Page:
Effectiveness of Protected Areas in Conserving the Highly Hunted Mammal Species as Bushmeat in Southern Benin

Chabi A.M.S. Djagoun1, 3, *, Etotépé A. Sogbohossou1, Barthélémy Kassa1, Christian B. Ahouandjinou2, Hugues A. Akpona1, Brice Sinsin1
1 Laboratory of Applied Ecology, Faculty of Agronomic Sciences, University of Abomey-calavi, 01BP526 LEA-FSA, Cotonou, Benin
2 Direction Générale des Forêts et des Ressources Naturelles, BP. 393 Cotonou, Bénin
3 University of Rostock, Agricultural and Environmental Faculty, Grassland and Fodder Sciences, Justus-von-Liebig-Weg 6, 18059, Rostock, Germany

© 2018 Djagoun et al.

open-access license: This is an open access article distributed under the terms of the Creative Commons Attribution 4.0 International Public License (CC-BY 4.0), a copy of which is available at: This license permits unrestricted use, distribution, and reproduction in any medium, provided the original author and source are credited.

* Address correspondence to this author at the Laboratory of Applied Ecology, Faculty of Agronomic Sciences, University of Abomey-calavi, 01BP526 LEA-FSA, Cotonou, Benin; Tel: +22920303084; Email:



The habitat degradation together with fragmentation and illegal hunting represent a major threat for biodiversity conservation in Lama protected areas.


We used a combination of questionnaire survey with local communities for ranking the hunted mammal species as bushmeat and track surveys in gridded-cell system of 500x500 m2 (n=268) to assess at what extend the management design, the anthropogenic factors and habitat type affect the occupancy model of those mammal species.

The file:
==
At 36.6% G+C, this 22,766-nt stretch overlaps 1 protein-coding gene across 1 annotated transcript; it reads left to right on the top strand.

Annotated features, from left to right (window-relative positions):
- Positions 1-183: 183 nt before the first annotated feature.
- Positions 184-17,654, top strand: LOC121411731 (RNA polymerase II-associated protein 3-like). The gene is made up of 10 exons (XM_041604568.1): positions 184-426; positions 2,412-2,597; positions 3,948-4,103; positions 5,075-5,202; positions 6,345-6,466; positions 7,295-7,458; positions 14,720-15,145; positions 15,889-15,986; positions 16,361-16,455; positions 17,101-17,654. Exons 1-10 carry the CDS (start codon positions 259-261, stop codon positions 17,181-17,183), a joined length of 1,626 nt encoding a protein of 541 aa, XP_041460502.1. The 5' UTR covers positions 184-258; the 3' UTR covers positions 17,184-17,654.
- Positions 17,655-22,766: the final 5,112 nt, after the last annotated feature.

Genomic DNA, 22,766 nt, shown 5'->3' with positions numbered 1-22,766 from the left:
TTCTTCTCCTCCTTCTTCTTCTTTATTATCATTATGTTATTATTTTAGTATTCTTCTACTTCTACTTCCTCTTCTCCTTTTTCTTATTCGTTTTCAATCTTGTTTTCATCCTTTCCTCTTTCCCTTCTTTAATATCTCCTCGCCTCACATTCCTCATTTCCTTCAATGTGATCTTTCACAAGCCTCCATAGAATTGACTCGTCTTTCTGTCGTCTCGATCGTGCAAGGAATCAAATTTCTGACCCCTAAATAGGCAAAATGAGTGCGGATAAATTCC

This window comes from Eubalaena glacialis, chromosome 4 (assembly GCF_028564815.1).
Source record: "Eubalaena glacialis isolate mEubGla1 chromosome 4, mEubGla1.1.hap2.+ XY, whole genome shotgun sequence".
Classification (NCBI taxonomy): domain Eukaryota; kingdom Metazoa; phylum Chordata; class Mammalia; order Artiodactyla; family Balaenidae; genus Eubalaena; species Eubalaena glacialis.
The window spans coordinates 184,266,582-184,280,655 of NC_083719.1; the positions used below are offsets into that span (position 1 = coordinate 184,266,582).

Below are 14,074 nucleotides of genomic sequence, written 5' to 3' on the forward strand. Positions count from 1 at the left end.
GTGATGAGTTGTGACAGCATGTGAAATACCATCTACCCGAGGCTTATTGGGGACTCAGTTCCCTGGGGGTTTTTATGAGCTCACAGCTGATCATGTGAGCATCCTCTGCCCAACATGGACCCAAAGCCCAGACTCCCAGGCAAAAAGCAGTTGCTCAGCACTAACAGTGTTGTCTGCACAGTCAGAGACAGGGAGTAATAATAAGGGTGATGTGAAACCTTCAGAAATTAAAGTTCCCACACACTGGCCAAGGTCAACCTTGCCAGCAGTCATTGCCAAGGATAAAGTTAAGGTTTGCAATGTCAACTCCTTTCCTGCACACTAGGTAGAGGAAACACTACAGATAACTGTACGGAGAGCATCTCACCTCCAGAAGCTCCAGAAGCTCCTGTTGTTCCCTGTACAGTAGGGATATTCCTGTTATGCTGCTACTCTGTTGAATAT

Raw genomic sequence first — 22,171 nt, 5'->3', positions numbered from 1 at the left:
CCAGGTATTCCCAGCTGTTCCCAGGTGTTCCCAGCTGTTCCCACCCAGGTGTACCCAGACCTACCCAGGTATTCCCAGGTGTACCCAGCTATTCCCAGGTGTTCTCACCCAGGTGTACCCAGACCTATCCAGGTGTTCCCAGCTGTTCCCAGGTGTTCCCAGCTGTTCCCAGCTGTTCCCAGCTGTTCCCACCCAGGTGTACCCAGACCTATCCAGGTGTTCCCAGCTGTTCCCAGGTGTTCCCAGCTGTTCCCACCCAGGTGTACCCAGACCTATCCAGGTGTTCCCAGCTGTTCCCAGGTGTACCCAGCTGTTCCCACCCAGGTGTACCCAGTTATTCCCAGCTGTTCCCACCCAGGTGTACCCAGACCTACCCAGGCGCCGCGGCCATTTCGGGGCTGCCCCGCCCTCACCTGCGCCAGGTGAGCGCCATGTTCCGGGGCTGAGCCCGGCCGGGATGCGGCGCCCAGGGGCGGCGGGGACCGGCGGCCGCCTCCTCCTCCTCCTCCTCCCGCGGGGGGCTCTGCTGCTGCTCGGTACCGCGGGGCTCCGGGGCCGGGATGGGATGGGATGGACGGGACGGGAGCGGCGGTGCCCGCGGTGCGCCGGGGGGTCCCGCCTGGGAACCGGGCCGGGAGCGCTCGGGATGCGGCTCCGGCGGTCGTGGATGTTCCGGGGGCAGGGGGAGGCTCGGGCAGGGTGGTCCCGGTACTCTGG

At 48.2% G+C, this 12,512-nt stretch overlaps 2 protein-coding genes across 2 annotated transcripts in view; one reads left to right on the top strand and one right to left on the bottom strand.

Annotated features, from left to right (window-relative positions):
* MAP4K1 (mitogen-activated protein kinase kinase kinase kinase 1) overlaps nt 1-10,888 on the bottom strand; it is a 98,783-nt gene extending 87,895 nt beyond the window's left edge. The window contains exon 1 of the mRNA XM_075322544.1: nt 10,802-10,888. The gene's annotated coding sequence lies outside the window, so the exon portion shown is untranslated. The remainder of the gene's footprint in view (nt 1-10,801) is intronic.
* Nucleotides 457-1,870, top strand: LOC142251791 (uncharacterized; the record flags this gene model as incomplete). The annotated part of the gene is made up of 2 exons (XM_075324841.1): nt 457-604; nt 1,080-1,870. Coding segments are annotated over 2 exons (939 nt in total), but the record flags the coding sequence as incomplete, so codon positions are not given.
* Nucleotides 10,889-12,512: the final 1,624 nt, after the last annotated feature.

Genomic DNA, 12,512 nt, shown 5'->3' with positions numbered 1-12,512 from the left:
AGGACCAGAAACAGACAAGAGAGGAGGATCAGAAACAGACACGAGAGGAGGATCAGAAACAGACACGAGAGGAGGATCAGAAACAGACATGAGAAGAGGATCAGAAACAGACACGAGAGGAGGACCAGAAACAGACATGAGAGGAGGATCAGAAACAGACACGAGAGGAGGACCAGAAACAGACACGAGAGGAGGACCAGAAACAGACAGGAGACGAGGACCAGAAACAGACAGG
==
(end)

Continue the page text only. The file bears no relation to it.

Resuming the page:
Twenty mammal species have been predominantly reported by the local inhabitants to consume bushmeat species and 5 of them have been identified as the most preferable as hunted game mammals. The selection of the preferred habitat among the swampy forest, the dense forest, the tree plantations and cropland for the prioritized game species varies between species but looks similar when grouping in different orders. Some bushmeat species were found to select the more secure habitat (natural forest); suggesting the zoning system in the Lama forest can passively protect those species. However, some species such as T. swinderianus although highly hunted showed preference to anthropogenic habitat, avoiding the well secured core zone in Lama Forest.


Our findings highlighted the importance of the zoning system with different management objectives in the habitat occupancy model of the highly hunted wildlife species.

Keywords: Hunted, Wildlife, Mammal, Multiple use areas.